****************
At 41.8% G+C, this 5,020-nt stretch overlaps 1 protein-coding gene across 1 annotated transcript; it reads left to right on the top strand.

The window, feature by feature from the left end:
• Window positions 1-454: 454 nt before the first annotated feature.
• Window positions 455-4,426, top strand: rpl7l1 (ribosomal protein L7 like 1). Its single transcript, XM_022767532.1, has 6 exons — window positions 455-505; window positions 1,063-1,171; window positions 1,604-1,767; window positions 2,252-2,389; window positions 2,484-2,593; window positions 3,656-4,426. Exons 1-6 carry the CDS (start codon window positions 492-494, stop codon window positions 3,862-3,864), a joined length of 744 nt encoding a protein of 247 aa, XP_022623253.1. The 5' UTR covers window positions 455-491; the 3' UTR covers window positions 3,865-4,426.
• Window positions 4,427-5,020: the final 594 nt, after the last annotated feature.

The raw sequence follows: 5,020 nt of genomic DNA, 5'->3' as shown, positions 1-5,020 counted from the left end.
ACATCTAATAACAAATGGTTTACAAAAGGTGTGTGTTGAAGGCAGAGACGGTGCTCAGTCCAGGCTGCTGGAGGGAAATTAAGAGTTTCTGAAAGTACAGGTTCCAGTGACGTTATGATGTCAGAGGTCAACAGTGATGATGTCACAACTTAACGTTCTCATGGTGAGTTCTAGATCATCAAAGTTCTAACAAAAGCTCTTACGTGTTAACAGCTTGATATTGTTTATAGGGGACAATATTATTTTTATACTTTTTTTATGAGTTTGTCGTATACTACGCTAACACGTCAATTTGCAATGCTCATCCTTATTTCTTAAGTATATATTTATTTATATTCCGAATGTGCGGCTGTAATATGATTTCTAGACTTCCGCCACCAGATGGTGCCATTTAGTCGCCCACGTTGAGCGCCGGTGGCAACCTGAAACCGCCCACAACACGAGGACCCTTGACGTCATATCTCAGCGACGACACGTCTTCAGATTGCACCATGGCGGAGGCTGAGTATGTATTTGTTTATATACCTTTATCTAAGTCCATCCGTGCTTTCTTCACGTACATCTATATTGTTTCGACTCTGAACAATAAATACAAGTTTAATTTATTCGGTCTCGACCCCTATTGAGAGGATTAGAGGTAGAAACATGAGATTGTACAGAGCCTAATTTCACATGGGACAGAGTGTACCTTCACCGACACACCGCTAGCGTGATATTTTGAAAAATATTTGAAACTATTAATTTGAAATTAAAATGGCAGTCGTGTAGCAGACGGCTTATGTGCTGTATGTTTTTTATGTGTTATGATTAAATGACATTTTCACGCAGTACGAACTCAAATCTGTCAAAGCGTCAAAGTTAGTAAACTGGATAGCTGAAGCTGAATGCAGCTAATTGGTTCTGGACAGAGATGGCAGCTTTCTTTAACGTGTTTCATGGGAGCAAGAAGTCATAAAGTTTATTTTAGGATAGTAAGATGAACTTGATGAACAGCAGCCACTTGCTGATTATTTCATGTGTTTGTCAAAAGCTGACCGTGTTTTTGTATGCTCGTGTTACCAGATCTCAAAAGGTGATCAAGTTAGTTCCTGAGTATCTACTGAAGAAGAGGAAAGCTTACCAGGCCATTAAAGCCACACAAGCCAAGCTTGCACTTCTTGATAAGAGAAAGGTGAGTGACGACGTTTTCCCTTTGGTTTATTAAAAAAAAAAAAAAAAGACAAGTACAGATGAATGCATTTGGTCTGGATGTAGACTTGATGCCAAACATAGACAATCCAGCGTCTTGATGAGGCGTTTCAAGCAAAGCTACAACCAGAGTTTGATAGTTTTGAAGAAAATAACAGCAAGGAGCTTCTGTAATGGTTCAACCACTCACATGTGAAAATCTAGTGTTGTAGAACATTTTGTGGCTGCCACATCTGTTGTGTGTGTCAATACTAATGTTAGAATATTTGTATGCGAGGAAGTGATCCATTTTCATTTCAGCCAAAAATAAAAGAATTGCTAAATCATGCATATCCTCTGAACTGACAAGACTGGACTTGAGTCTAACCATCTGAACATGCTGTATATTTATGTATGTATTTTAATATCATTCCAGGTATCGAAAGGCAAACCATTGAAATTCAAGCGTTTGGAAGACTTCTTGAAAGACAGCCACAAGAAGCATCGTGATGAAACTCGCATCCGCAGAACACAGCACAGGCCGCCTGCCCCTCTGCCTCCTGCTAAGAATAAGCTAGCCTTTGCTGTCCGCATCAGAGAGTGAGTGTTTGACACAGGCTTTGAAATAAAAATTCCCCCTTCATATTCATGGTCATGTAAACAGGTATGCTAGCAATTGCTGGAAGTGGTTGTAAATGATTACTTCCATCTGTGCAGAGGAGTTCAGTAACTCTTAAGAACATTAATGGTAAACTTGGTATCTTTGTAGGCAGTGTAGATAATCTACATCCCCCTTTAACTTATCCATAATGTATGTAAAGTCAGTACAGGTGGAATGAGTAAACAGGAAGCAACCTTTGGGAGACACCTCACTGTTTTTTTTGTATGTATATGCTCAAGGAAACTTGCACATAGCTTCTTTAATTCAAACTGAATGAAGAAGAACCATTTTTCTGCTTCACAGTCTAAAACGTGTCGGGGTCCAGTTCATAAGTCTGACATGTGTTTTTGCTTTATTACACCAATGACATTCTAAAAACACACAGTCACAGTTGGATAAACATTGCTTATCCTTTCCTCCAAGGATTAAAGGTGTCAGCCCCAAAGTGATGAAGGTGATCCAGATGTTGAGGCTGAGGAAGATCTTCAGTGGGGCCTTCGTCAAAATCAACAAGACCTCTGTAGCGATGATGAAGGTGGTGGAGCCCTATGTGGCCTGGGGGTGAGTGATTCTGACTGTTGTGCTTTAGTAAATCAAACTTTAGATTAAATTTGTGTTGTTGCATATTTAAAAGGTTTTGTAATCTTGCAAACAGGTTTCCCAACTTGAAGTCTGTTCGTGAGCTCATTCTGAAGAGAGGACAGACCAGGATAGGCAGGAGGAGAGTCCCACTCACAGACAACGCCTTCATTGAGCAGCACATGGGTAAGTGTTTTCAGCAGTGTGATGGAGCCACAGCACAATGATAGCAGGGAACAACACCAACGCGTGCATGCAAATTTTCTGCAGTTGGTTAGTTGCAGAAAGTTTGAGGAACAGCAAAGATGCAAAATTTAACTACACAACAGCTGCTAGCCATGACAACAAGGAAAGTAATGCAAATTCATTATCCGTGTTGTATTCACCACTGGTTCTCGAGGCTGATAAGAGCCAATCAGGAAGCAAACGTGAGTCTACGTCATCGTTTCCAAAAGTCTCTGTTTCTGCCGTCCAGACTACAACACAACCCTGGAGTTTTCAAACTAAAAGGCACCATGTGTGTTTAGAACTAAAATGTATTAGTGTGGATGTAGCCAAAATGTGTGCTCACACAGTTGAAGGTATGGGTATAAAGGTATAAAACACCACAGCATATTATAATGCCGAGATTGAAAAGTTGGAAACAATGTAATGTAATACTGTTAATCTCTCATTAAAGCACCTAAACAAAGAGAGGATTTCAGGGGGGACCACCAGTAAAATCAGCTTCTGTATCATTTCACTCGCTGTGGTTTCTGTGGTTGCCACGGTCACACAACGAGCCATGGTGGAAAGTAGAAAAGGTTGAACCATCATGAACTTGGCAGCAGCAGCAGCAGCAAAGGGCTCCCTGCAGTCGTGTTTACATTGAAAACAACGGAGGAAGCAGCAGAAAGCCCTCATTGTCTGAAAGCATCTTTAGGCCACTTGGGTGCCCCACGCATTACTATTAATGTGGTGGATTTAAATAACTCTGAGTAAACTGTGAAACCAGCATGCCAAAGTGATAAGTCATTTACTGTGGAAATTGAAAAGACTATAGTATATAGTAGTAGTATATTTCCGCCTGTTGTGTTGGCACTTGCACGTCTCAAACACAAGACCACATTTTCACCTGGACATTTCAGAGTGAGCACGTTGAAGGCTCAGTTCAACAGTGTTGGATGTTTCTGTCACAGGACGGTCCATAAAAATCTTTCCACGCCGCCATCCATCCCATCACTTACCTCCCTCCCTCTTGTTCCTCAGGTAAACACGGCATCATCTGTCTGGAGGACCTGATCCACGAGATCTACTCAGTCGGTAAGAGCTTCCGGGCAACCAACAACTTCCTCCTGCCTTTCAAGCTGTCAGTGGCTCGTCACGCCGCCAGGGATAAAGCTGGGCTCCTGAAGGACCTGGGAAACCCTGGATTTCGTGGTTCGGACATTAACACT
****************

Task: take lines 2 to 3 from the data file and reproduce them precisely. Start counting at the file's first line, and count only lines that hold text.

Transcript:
The window, feature by feature from the left end:
• Window positions 1-454: 454 nt before the first annotated feature.